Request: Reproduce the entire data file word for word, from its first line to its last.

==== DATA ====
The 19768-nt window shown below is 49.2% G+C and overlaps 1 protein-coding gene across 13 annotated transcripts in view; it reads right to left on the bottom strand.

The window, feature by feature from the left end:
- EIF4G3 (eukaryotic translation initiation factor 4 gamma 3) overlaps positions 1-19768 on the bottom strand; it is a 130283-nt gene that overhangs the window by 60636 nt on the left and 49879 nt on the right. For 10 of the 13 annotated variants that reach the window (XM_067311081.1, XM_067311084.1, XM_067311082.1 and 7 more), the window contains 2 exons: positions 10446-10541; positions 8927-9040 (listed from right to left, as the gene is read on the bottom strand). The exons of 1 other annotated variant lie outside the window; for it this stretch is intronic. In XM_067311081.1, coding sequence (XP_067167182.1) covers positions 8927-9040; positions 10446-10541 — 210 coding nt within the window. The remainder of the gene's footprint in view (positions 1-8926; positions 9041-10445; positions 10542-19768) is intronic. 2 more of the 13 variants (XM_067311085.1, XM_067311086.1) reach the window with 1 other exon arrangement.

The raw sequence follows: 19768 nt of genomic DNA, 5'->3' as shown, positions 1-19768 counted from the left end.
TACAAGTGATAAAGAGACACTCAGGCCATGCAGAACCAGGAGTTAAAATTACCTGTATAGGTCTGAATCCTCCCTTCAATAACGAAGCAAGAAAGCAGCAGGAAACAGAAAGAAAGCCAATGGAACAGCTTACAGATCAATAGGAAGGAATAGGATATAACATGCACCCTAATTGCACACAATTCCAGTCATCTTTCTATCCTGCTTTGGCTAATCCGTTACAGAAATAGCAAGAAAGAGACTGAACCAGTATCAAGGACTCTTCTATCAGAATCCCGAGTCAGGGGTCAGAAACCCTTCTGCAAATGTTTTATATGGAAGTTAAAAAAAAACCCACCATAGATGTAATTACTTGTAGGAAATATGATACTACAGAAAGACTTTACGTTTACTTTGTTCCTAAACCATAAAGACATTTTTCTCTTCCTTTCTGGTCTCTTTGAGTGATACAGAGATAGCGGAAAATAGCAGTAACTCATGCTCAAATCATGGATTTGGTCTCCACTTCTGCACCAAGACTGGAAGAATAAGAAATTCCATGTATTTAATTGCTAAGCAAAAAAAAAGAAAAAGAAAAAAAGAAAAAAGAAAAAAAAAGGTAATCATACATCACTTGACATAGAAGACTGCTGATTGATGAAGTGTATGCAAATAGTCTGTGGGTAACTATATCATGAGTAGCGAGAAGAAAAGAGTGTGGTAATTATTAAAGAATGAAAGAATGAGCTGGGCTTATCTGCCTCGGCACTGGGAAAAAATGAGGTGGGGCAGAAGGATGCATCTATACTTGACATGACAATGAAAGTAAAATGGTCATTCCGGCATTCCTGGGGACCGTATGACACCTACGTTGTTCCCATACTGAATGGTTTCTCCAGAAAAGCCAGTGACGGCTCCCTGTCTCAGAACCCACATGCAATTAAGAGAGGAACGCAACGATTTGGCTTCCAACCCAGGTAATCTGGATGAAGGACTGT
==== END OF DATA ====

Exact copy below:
The 19768-nt window shown below is 49.2% G+C and overlaps 1 protein-coding gene across 13 annotated transcripts in view; it reads right to left on the bottom strand.

The window, feature by feature from the left end:
- EIF4G3 (eukaryotic translation initiation factor 4 gamma 3) overlaps positions 1-19768 on the bottom strand; it is a 130283-nt gene that overhangs the window by 60636 nt on the left and 49879 nt on the right. For 10 of the 13 annotated variants that reach the window (XM_067311081.1, XM_067311084.1, XM_067311082.1 and 7 more), the window contains 2 exons: positions 10446-10541; positions 8927-9040 (listed from right to left, as the gene is read on the bottom strand). The exons of 1 other annotated variant lie outside the window; for it this stretch is intronic. In XM_067311081.1, coding sequence (XP_067167182.1) covers positions 8927-9040; positions 10446-10541 — 210 coding nt within the window. The remainder of the gene's footprint in view (positions 1-8926; positions 9041-10445; positions 10542-19768) is intronic. 2 more of the 13 variants (XM_067311085.1, XM_067311086.1) reach the window with 1 other exon arrangement.

The raw sequence follows: 19768 nt of genomic DNA, 5'->3' as shown, positions 1-19768 counted from the left end.
TACAAGTGATAAAGAGACACTCAGGCCATGCAGAACCAGGAGTTAAAATTACCTGTATAGGTCTGAATCCTCCCTTCAATAACGAAGCAAGAAAGCAGCAGGAAACAGAAAGAAAGCCAATGGAACAGCTTACAGATCAATAGGAAGGAATAGGATATAACATGCACCCTAATTGCACACAATTCCAGTCATCTTTCTATCCTGCTTTGGCTAATCCGTTACAGAAATAGCAAGAAAGAGACTGAACCAGTATCAAGGACTCTTCTATCAGAATCCCGAGTCAGGGGTCAGAAACCCTTCTGCAAATGTTTTATATGGAAGTTAAAAAAAAACCCACCATAGATGTAATTACTTGTAGGAAATATGATACTACAGAAAGACTTTACGTTTACTTTGTTCCTAAACCATAAAGACATTTTTCTCTTCCTTTCTGGTCTCTTTGAGTGATACAGAGATAGCGGAAAATAGCAGTAACTCATGCTCAAATCATGGATTTGGTCTCCACTTCTGCACCAAGACTGGAAGAATAAGAAATTCCATGTATTTAATTGCTAAGCAAAAAAAAAGAAAAAGAAAAAAAGAAAAAAGAAAAAAAAAGGTAATCATACATCACTTGACATAGAAGACTGCTGATTGATGAAGTGTATGCAAATAGTCTGTGGGTAACTATATCATGAGTAGCGAGAAGAAAAGAGTGTGGTAATTATTAAAGAATGAAAGAATGAGCTGGGCTTATCTGCCTCGGCACTGGGAAAAAATGAGGTGGGGCAGAAGGATGCATCTATACTTGACATGACAATGAAAGTAAAATGGTCATTCCGGCATTCCTGGGGACCGTATGACACCTACGTTGTTCCCATACTGAATGGTTTCTCCAGAAAAGCCAGTGACGGCTCCCTGTCTCAGAACCCACATGCAATTAAGAGAGGAACGCAACGATTTGGCTTCCAACCCAGGTAATCTGGATGAAGGACTGT